We need not consider this issue in any detail in light of the agency's concession. While the agency may be correct in its assertion that SRTR did not suffer competitive prejudice as a result of the agency's evaluation error, there is no reason, in light of our recommendation below, for the agency not to perform a past performance and experience reevaluation that properly considers whether the business elements proposed to perform the instant requirement are the same concerns that performed the past performance and experience examples identified. Perini-Jones, Joint Venture, B-285906, Nov. 1, 2000, 2002 CPD ¶ 68 (protest sustained where record showed that agency gave awardee evaluation credit for corporate experience of affiliate company that was not proposed to perform the contract).
FW argues that the agency unreasonably evaluated its proposal under the key personnel and organization factor in general, and also that it misevaluated its engineering and technology manager and its business manager in particular. FW argues that the agency's assignment of adjectival ratings in these areas was inconsistent with the definitions of those ratings.
We find no merit to this aspect of FW's protest. To the extent FW takes issue with the agency's assignment of adjectival ratings, this, alone, does not provide a basis for our Office to object to the agency's evaluation findings. Ratings, be they numeric or adjectival scores, are merely guides to intelligent decision making, and the assignment of one rating versus another is immaterial, provided the agency's evaluation adequately captures the underlying merits of the proposal. Kollsman, Inc., B-413485 et al., Nov. 8, 2016, 2016 CPD ¶ 326 at 9. Here, FW's allegations principally relate to the assignment of adjectival ratings, but FW has not shown that the agency substantively erred in evaluating its proposal under this factor. We therefore have no basis to object to the agency's evaluation for the reasons advanced by FW.
SRTR argues that the agency failed to appreciate what it characterizes as the clear superiority of SRTR's proposed key personnel and improperly assigned only a slight advantage to its proposal in this area in comparison to SRE's proposal. The record shows, however, that the agency considered SRTR's proposal superior under the key personnel and organization factor. AR, exh. C.1, TEB Report, at 81, 99-111. In addition, the source selection authority recognized SRTR's superiority under this factor. AR, exh. D, SSDD, at 37. This aspect of SRTR's protest amounts to no more than disagreement with the agency's evaluation and does not provide a basis for our Office to object to the agency's conclusions. GeoNorth LLC, supra.
Finally, both FW and SRTR protest the agency's evaluation of SRE's engineering and technology manager. Both firms note that the individual in question was the business and technology manager under the predecessor contract, and both claim he was removed from his position because of performance problems. However, the record shows only that this individual was replaced during performance of the prior contract; there is no direct evidence that he was replaced because of performance problems. Under the circumstances, we conclude that, as with the other issues raised concerning the agency's evaluation of proposals under the key personnel and organization factor, this amounts to no more than disagreement with the agency's evaluation conclusions which does not provide our Office a basis to object. GeoNorth LLC, supra.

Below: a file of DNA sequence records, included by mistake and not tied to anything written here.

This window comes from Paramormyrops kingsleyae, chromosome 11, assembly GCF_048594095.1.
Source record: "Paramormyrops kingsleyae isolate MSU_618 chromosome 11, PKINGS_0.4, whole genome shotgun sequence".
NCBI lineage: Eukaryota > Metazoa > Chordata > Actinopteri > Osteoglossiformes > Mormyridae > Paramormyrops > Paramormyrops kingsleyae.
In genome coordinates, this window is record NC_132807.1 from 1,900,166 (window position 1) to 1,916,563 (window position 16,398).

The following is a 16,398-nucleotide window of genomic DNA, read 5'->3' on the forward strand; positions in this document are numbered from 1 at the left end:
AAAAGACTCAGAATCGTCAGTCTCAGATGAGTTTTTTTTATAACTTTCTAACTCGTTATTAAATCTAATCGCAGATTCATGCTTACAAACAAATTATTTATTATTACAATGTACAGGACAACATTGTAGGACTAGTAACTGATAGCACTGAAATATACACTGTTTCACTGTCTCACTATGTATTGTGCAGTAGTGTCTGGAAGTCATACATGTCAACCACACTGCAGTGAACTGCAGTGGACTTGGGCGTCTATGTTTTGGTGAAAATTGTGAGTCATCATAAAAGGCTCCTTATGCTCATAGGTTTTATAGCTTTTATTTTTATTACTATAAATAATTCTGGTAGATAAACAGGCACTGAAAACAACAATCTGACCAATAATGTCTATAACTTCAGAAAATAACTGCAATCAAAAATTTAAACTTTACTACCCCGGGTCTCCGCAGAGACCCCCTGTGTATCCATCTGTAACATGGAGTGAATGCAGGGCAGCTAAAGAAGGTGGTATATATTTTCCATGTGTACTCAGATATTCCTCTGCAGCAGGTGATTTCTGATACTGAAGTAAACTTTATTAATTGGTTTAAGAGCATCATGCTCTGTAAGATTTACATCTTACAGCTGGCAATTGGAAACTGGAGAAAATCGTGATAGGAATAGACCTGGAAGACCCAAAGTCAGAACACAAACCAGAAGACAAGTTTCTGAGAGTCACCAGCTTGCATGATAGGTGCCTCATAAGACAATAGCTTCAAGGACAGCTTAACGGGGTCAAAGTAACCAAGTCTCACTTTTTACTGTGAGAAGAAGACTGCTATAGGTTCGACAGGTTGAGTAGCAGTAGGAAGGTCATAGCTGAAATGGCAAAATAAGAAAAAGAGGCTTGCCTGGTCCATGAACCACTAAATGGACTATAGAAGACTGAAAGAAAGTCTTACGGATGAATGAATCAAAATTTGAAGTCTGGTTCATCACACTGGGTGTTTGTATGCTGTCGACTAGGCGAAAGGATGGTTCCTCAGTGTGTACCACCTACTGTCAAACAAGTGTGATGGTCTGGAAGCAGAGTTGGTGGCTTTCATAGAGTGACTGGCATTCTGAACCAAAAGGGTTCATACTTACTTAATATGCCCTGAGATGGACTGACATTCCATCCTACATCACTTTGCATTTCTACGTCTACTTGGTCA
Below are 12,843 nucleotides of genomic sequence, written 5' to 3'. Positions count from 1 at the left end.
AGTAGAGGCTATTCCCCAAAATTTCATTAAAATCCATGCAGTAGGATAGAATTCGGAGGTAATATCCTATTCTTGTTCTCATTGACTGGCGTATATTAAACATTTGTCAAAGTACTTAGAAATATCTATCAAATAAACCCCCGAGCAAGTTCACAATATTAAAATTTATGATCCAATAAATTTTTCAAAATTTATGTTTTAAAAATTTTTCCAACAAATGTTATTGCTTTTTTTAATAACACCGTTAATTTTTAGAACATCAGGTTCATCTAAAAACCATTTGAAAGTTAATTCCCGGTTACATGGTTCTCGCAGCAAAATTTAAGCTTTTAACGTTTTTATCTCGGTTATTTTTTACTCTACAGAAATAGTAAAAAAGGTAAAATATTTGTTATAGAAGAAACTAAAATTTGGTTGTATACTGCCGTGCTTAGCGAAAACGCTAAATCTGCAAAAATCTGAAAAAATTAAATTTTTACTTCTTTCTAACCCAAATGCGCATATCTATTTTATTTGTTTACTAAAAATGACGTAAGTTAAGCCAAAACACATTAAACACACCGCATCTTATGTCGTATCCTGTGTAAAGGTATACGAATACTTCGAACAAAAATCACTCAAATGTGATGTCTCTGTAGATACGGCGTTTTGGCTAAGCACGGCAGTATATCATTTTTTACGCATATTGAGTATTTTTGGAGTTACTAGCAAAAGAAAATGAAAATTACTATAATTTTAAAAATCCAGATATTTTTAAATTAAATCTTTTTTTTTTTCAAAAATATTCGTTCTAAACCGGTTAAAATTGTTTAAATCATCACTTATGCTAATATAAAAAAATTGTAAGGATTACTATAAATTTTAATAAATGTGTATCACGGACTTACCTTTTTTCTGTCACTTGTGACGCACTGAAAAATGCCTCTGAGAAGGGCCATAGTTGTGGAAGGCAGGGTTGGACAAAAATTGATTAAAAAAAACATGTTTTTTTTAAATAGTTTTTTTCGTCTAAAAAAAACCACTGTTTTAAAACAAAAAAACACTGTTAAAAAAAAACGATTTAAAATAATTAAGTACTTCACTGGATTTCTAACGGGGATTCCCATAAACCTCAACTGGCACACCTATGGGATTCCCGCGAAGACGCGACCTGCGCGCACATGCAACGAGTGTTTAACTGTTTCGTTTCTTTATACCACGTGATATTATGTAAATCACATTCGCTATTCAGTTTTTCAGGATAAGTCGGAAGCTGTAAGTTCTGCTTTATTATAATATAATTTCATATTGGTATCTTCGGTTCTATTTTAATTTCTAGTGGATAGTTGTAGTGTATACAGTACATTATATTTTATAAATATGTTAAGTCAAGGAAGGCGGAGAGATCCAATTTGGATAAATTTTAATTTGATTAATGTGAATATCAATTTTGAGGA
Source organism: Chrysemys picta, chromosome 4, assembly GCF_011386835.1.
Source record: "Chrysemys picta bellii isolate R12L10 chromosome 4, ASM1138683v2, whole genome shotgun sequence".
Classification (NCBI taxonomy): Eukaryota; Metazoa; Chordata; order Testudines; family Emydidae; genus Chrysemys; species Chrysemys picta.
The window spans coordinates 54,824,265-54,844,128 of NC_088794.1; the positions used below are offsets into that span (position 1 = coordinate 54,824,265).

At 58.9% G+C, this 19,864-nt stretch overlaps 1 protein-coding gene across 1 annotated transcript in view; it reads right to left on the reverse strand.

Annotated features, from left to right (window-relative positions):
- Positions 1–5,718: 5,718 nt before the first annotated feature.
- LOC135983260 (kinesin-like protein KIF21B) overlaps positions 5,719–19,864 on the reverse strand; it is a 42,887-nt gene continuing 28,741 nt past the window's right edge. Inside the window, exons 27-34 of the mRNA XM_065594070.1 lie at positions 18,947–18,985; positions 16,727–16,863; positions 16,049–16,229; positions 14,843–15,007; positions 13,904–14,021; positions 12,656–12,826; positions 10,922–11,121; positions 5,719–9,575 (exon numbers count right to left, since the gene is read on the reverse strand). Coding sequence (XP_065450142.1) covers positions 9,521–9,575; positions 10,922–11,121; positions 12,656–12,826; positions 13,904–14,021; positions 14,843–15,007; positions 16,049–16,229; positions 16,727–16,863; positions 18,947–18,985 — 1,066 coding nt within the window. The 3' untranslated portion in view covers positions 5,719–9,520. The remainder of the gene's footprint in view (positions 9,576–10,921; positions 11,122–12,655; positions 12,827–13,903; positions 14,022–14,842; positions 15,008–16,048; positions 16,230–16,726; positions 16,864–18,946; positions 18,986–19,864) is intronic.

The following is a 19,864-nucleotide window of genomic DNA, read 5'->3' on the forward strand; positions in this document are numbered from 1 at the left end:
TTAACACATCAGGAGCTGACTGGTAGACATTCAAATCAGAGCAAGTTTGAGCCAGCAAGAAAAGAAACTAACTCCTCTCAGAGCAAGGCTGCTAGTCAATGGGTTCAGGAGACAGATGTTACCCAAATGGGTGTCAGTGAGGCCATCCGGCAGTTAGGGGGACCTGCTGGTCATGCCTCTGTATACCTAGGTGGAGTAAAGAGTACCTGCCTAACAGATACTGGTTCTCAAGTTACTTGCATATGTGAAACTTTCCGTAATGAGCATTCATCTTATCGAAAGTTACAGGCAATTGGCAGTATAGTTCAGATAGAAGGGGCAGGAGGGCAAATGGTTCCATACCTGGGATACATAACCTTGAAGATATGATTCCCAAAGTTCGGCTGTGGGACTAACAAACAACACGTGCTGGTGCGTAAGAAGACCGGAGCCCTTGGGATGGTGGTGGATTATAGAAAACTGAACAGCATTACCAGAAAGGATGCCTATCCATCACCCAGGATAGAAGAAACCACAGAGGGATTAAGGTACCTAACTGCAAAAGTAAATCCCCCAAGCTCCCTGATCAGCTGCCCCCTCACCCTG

For the reasons discussed above, we sustain SRTR's protest. We recommend that, at a minimum, the agency reevaluate proposals in a manner consistent with this decision and make a new source selection decision based on that reevaluation. In the alternative, the agency may conclude that it is in the agency's interest to engage in further discussions with SRE in order to clarify its proposal. In that circumstance, we recommend that the agency engage in discussions with all offerors; solicit, obtain, and evaluate revised proposals; and make a new source selection decision. Finally, we recommend that the agency reimburse SRTR the costs associated with filing and pursuing its protest, including reasonable attorneys' fees.  4 C.F.R. § 21.8(d). SRTR's certified claim for costs, detailing the time expanded and costs incurred, must be submitted to the agency within 60 days after receipt of this decision.
Thomas H. Armstrong
 The agency prepared separate reports for each protest. Those reports, when combined, included exhibits divided among folders lettered A through J. Each protester received documents responsive to its protest, but did not necessarily receive all of the documents provided to the other protester (for example, each protester received copies of the SRE proposal found in folder "F," but did not receive copies of the other protester's proposal). All of the documents provided to both protesters bear a common nomenclature (for example, both protesters received a copy of the agency source selection document in folder "D" labeled exhibit "D"). In some instances, the exhibits are identical (for example, folder "A" for each report includes identical copies of the RFP and amendments), and in other instances, the versions of a common exhibit differ (for example, each protester received different versions of the source selection decision that was partially redacted to exclude information relating to the other protester). Even where different versions of a document were provided to the protesters, the agency nonetheless maintained a common pagination for the common document. Citations to the agency report in this decision are to the "combined" agency report provided to our Office, unless otherwise noted.